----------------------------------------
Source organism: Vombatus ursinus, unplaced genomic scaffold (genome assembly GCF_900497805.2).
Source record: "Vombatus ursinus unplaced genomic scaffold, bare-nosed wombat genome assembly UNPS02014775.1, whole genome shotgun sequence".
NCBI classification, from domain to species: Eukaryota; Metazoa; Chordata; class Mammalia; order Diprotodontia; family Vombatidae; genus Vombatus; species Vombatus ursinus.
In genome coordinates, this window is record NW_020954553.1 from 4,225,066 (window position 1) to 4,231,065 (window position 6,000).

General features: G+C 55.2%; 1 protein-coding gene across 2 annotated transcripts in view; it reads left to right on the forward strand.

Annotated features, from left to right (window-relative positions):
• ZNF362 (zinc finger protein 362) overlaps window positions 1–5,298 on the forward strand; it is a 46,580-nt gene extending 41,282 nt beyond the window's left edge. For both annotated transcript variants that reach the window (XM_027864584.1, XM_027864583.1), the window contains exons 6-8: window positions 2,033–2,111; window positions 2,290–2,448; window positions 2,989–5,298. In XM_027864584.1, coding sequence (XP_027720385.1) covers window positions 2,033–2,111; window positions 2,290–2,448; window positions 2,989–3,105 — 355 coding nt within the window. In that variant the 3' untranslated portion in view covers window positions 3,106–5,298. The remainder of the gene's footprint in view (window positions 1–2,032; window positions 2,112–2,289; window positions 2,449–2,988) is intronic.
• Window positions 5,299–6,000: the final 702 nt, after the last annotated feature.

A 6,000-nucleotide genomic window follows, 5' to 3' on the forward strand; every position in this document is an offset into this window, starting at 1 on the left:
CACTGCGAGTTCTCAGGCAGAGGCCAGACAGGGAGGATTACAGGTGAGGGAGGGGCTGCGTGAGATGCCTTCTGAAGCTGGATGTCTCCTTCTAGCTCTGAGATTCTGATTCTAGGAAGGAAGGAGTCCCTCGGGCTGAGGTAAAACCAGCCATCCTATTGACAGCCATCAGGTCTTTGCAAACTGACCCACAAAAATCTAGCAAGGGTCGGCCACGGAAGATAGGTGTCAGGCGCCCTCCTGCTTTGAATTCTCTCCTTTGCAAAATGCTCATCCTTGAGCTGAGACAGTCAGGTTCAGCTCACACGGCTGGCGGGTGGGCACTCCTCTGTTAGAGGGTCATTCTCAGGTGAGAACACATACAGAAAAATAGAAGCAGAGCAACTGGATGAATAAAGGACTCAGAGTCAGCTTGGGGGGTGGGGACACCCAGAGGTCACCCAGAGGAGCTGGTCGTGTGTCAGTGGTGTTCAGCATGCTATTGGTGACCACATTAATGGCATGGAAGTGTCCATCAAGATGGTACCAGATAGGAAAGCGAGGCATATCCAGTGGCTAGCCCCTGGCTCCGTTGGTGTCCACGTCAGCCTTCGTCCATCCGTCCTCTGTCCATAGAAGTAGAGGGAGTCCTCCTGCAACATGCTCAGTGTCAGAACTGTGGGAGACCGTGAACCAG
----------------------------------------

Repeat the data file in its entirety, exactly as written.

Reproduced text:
Source organism: Vombatus ursinus, unplaced genomic scaffold (genome assembly GCF_900497805.2).
Source record: "Vombatus ursinus unplaced genomic scaffold, bare-nosed wombat genome assembly UNPS02014775.1, whole genome shotgun sequence".
NCBI classification, from domain to species: Eukaryota; Metazoa; Chordata; class Mammalia; order Diprotodontia; family Vombatidae; genus Vombatus; species Vombatus ursinus.
In genome coordinates, this window is record NW_020954553.1 from 4,225,066 (window position 1) to 4,231,065 (window position 6,000).

General features: G+C 55.2%; 1 protein-coding gene across 2 annotated transcripts in view; it reads left to right on the forward strand.

Annotated features, from left to right (window-relative positions):
• ZNF362 (zinc finger protein 362) overlaps window positions 1–5,298 on the forward strand; it is a 46,580-nt gene extending 41,282 nt beyond the window's left edge. For both annotated transcript variants that reach the window (XM_027864584.1, XM_027864583.1), the window contains exons 6-8: window positions 2,033–2,111; window positions 2,290–2,448; window positions 2,989–5,298. In XM_027864584.1, coding sequence (XP_027720385.1) covers window positions 2,033–2,111; window positions 2,290–2,448; window positions 2,989–3,105 — 355 coding nt within the window. In that variant the 3' untranslated portion in view covers window positions 3,106–5,298. The remainder of the gene's footprint in view (window positions 1–2,032; window positions 2,112–2,289; window positions 2,449–2,988) is intronic.
• Window positions 5,299–6,000: the final 702 nt, after the last annotated feature.

A 6,000-nucleotide genomic window follows, 5' to 3' on the forward strand; every position in this document is an offset into this window, starting at 1 on the left:
CACTGCGAGTTCTCAGGCAGAGGCCAGACAGGGAGGATTACAGGTGAGGGAGGGGCTGCGTGAGATGCCTTCTGAAGCTGGATGTCTCCTTCTAGCTCTGAGATTCTGATTCTAGGAAGGAAGGAGTCCCTCGGGCTGAGGTAAAACCAGCCATCCTATTGACAGCCATCAGGTCTTTGCAAACTGACCCACAAAAATCTAGCAAGGGTCGGCCACGGAAGATAGGTGTCAGGCGCCCTCCTGCTTTGAATTCTCTCCTTTGCAAAATGCTCATCCTTGAGCTGAGACAGTCAGGTTCAGCTCACACGGCTGGCGGGTGGGCACTCCTCTGTTAGAGGGTCATTCTCAGGTGAGAACACATACAGAAAAATAGAAGCAGAGCAACTGGATGAATAAAGGACTCAGAGTCAGCTTGGGGGGTGGGGACACCCAGAGGTCACCCAGAGGAGCTGGTCGTGTGTCAGTGGTGTTCAGCATGCTATTGGTGACCACATTAATGGCATGGAAGTGTCCATCAAGATGGTACCAGATAGGAAAGCGAGGCATATCCAGTGGCTAGCCCCTGGCTCCGTTGGTGTCCACGTCAGCCTTCGTCCATCCGTCCTCTGTCCATAGAAGTAGAGGGAGTCCTCCTGCAACATGCTCAGTGTCAGAACTGTGGGAGACCGTGAACCAG